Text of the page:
New year, new diet


New year, new diet

Tips to keep your new year's resolution on track after February

Sunday, January 17, 2021

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EVERY year, more than 50 per cent of people make new year's resolutions to lose weight, quit smoking, work out, save money, get a promotion, get a raise, and more. And yet, virtually every study shows that around 80 per cent of new year's resolutions will get abandoned toward the end of January. With eating healthy and losing weight among the most common of these resolutions, director of operations of health brand Not Jus' A Salad, Khadine Smith shares tips to help keep diets on track for 2021 and beyond.

Know your why

At the start of the new year our motivation to change our eating habits is often very strong and the intent is clear, but as we get busy it can become difficult to keep our resolutions; this is why it is important to understand clearly why you are changing your eating habits. Whether it is an attempt to feel better day to day, prevent or manage noncommunicable diseases or to lose weight, it is very important to know why you are changing your diet because you will need that self-motivation on the rough days.

Start small

Complete change is very difficult to maintain when done too quickly. Jumping in too hard, too fast when creating healthy eating resolutions is one of the main reasons these resolutions fail. When considering healthy eating or even weight loss goals, make sure they are realistic. For example, moving from eating just about anything all your life to becoming a vegan on January 1 is a bit unrealistic. At the first busy day you will revert to old habits and the new year's resolution will be out the window. Start small by substituting some simple carbohydrates such as white rice for more complex carbohydrates like sweet potato, and adding more vegetables as you go along.

Eat right

This is possibly the tip that causes the most confusion as there are so many definitions of what it means to “eat right” and various dieting options to choose from. This is our definition: Eating “right” is less about what you eat and more about how you eat. We will never encourage anyone to consume an abundance of simple carbohydrates or junk food, however eating right can be a lot less complicated than we think. No matter what diet you choose, at least half of your meals should be fresh vegetables. Rearrange your portions, with your largest serving being vegetables regardless of what else is on your plate.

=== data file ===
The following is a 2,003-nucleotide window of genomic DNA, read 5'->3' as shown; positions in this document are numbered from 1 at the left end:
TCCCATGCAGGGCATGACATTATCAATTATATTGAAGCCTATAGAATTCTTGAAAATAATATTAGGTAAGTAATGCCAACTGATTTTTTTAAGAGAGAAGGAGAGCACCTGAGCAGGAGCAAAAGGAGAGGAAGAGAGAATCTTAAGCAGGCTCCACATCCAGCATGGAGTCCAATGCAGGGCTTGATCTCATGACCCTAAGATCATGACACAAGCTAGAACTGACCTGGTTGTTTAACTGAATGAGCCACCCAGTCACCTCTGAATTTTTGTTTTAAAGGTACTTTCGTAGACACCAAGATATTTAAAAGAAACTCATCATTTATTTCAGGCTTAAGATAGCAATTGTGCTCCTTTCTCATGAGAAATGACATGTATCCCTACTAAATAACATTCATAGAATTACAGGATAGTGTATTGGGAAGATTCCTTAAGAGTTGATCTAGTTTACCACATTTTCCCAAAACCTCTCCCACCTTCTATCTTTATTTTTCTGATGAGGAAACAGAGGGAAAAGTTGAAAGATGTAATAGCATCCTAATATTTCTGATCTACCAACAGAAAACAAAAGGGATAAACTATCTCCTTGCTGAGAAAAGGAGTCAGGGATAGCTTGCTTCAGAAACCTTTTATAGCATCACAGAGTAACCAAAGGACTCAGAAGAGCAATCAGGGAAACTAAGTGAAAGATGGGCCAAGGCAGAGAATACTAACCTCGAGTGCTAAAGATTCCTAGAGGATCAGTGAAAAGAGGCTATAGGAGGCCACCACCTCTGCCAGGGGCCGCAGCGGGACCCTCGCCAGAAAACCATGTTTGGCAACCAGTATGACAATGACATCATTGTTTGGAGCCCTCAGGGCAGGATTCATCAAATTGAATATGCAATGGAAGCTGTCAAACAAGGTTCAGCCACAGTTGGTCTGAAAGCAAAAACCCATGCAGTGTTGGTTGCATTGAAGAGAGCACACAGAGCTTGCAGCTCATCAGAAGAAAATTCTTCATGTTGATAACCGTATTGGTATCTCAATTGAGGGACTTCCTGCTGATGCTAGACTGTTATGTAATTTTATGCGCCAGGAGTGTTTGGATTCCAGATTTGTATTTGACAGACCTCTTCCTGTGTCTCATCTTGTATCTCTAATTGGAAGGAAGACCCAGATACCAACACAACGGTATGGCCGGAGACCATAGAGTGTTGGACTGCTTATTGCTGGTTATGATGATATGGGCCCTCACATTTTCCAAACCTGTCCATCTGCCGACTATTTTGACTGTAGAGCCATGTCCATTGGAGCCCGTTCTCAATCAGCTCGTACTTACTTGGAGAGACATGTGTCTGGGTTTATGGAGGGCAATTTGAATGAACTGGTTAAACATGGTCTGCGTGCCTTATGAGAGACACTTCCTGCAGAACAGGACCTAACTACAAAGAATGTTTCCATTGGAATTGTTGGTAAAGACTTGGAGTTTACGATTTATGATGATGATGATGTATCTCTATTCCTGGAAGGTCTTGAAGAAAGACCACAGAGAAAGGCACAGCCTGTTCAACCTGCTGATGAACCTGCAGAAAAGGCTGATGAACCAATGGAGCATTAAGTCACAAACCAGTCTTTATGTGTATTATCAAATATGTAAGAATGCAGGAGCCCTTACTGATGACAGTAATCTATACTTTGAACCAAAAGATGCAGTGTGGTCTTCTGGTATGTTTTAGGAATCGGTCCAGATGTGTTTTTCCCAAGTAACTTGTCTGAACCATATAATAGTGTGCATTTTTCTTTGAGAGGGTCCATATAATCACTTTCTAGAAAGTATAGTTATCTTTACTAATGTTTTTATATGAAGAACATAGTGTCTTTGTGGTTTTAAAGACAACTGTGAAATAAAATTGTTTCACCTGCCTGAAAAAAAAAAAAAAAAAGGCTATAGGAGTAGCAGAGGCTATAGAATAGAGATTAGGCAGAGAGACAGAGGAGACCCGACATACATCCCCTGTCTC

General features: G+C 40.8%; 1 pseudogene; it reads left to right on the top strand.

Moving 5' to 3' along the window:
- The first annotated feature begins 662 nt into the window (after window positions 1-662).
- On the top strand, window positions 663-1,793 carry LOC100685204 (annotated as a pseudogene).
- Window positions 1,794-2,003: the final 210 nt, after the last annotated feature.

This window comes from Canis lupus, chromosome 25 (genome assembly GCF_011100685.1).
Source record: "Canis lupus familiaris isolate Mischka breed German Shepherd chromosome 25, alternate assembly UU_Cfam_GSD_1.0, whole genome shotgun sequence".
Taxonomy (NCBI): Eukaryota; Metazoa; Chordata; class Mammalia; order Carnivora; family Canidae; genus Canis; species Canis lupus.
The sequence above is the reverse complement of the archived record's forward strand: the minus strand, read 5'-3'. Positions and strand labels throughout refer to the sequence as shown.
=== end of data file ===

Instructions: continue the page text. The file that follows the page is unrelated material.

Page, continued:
Plan ahead

As a newbie to the healthy eating journey, you must prepare for surprises. This means that before you get on with your day, you should already know what you will be eating. Not planning for lunch while on the road is the easiest way for you to eat whatever is available, which might not align with your new eating goals and throw off your plans completely.

Prepare food at home

Cooking is a key factor in managing our diets and cost is often a factor that deters us from continuing on our health journey; so by learning to cook wholesome meals at home, when time allows, the 'dieting' process becomes even more sustainable. Cooking also allows us to be more mindful about the foods we're eating while developing positive relationships with food as we take ownership of our choices.

Learn about food

Terms like glycaemic index, complex and simple carbohydrates and cholesterol should now be a part of your vocabulary. Know what these terms mean and that will help in your relationship with food. If you understand what high glycaemic index means and what health complications could result from consuming foods with a high glycaemic index, it will help when making decisions on what to eat and what to throw out.

Eating at the correct time

Snacking in-between meals and late-night movie snacking is very common and almost to be expected. The time we eat has a great impact on our health. Our bodies' internal processes, including metabolism, operate on a cycle which, when broken, can lead to long-term complications. When you disrupt your eating patterns it becomes difficult for your body to know when it can expect more energy (food), and so it stores excess energy in the form of fat, which can lead to obesity or other health complications.

Get a partner

Every journey is twice as fun when you take it with a friend so get a partner to take this new step with you. This way you will have someone to try new recipes with, cook with, hold you accountable, and motivate you when you feel you might revert to old eating habits.

Not Jus' A Salad is a Kingston-based health food brand which delivers healthy and affordable daily meals and nutrition guidance through its lunch subscription portal and natural foods via its online supermarket, Grociti.

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